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Largest City

Nichieiyu Bathhouse

One of Nagasaki’s oldest-standing local hangouts.

Even though it is probably only known to the locals of Nagasaki, Nichieiyu Bathhouse has been the social hub for bathers since around the 1930s.

The sento (public bathhouse) is actually located near an important shrine in Nagasaki. As you walk around the bright red Confucius Shrine in the city center, you may notice a retro-looking building right outside the shrine. It becomes obvious that you’ve reached a bathhouse upon spotting the cute elephant character on the hanging noren (traditional curtains), as well as the Japanese character for bath, ゆ, pronounced “yu.”

Nichieiyu Bathhouse

Photo by: eeeeemi23 Look for the pink elephant to enter into the bathhouse.

Nichieiyu Bathhouse has been in use since the end of Taisho Period, making this classic no-frills establishment one of the oldest still in use in Nagasaki Prefecture. However, locals who hang out there will tell you it is, in fact, the oldest.

You may even notice other bathers bantering together in the distinctive Nagasaki dialect.

Upon entering, the first thing you will notice is the changing area. With wooden floors and lockers, a cozy couch and a washing machine right there, the atmosphere is anything but pretentious. Before bathing, observe the long-lasting pink tiles as nostalgic melodies of old Japanese songs lightly play through the speakers. You may even notice other bathers bantering together in the distinctive Nagasaki dialect — this place is as about as local as it gets.

Nichieiyu Bathhouse

Photo by: Cara Lam Wicked massage chair, though…

There are three indoor baths in total. In addition to a “jet bath” with massaging effects and a cold bath, there’s also an herbal bath. The milky-colored water consists of 20 types of herbs, which are particularly recommended for people with rashes and waist pain. In summer, you can further relax with a citrus fragrance. It’s also a denki bath. “Denki” means electricity in Japanese — which is exactly what travels through the water to shock bathers at points across their body via small currents. A unique way to relax, this isn’t exactly uncommon in Japan, but it does make for an interesting bathing experience.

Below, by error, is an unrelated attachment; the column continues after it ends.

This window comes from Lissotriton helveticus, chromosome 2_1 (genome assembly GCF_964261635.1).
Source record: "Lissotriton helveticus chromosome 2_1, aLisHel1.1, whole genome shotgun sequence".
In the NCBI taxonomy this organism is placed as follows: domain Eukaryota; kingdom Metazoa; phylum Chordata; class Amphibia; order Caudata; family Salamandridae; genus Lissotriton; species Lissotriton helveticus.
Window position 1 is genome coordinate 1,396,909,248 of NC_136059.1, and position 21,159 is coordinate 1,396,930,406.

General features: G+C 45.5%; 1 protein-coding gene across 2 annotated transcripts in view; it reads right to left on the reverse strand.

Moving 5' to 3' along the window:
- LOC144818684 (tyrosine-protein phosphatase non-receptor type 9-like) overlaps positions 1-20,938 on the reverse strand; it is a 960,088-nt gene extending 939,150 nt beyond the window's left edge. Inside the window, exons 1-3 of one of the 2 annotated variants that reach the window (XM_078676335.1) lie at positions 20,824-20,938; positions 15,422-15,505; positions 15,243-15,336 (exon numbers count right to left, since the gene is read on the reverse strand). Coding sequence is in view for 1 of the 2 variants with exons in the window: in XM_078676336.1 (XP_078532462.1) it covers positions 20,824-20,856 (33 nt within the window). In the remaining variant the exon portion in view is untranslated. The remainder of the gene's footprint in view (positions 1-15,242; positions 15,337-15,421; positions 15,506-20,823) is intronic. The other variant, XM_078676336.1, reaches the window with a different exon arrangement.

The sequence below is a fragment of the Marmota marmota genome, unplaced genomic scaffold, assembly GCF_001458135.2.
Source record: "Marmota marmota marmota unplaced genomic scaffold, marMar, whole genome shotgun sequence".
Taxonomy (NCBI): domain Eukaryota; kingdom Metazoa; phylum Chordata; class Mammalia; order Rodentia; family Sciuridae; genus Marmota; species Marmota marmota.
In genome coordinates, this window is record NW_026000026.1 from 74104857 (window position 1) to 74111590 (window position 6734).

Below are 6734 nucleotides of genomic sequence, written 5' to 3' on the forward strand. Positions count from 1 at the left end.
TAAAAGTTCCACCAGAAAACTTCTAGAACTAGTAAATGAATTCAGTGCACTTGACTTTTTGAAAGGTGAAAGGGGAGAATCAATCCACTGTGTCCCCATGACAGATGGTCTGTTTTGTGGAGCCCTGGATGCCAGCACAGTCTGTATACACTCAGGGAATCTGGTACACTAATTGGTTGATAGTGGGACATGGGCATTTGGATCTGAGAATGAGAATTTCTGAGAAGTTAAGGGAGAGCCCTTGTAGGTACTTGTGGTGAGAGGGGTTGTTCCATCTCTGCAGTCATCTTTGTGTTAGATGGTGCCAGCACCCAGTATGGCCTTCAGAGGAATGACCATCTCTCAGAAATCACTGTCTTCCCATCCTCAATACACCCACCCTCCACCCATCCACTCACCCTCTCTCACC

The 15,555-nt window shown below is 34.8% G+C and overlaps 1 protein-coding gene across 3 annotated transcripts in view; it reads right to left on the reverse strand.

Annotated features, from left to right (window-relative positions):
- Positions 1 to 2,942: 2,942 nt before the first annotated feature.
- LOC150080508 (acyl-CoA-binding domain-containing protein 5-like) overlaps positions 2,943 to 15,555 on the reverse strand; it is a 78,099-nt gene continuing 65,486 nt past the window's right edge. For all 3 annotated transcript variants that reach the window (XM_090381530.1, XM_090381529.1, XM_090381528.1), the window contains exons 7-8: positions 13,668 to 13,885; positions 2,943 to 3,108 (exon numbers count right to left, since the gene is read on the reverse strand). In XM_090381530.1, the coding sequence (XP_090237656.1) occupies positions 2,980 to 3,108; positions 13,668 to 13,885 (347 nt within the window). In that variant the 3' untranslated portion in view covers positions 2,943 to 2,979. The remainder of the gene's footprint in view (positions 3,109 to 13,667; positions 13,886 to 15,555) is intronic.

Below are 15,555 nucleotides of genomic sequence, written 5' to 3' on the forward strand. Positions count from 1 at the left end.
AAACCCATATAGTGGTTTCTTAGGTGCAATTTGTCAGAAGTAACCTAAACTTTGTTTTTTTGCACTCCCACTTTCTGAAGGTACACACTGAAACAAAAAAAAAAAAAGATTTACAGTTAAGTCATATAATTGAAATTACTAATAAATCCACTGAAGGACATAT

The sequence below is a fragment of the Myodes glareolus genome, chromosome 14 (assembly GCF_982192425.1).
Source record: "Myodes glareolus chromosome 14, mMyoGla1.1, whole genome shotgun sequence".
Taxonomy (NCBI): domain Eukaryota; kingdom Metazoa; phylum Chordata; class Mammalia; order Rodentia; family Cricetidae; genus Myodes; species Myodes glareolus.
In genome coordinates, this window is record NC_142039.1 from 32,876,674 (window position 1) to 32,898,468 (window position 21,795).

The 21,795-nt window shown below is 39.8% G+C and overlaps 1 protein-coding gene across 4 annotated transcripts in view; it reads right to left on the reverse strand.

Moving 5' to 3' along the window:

If you want to bath in a cozy environment and maybe even make a few friends, stop by Nichieiyu Bathhouse while in Nagasaki!

Things To Know

Hours and fees

Entrance fees are ¥350 for adults, ¥150 for kids above elementary school age and ¥80 for kids under elementary school age. The bathhouse is open every day except Monday, from 3 p.m. to 9 p.m. Towel, soap and drinks are available for extra fees.

How To Get There


Japan, 〒850-0918 Nagasaki-ken, Nagasaki-shi, Ōuramachi, 9−7 日栄湯

By train

The bathhouse is a short walk from the Ouratenshudo-shita tram stop along line No. 5, at the foot of the Dutch Slope.

Where To Stay

ANA Crowne Plaza Nagasaki Gloverhill
  • 1-18 Minamiyamatemachi, Nagasaki-shi, Nagasaki, 850-0931 Japan
  • ¥9,060 - ¥79,400
  • 0.3 km
Pension Minamiyamate Jubankan
  • 2-6 Minamiyamatemachi, Nagasaki-shi, Nagasaki, 850-0931 Japan
  • ¥4,800 - ¥9,600
  • 0.3 km
Hotel Monterey Nagasaki
  • 1-22 Ouramachi, Nagasaki-shi, Nagasaki, 850-0918 Japan
  • ¥9,143 - ¥33,843
  • 4.36/5 (2,137 reviews)
  • 0.3 km
Hotel JAL City Nagasaki
  • 13-10 Shinchimachi, Nagasaki-shi, Nagasaki, 850-0842 Japan
  • ¥7,600 - ¥25,700
  • 4.49/5 (2,389 reviews)
  • 0.8 km
Nagasaki Bus Terminal Hotel
  • 1-14 Shinchimachi, Nagasaki-shi, Nagasaki, 850-0842 Japan
  • ¥6,840 - ¥29,260
  • 3.82/5 (1,754 reviews)
  • 0.8 km

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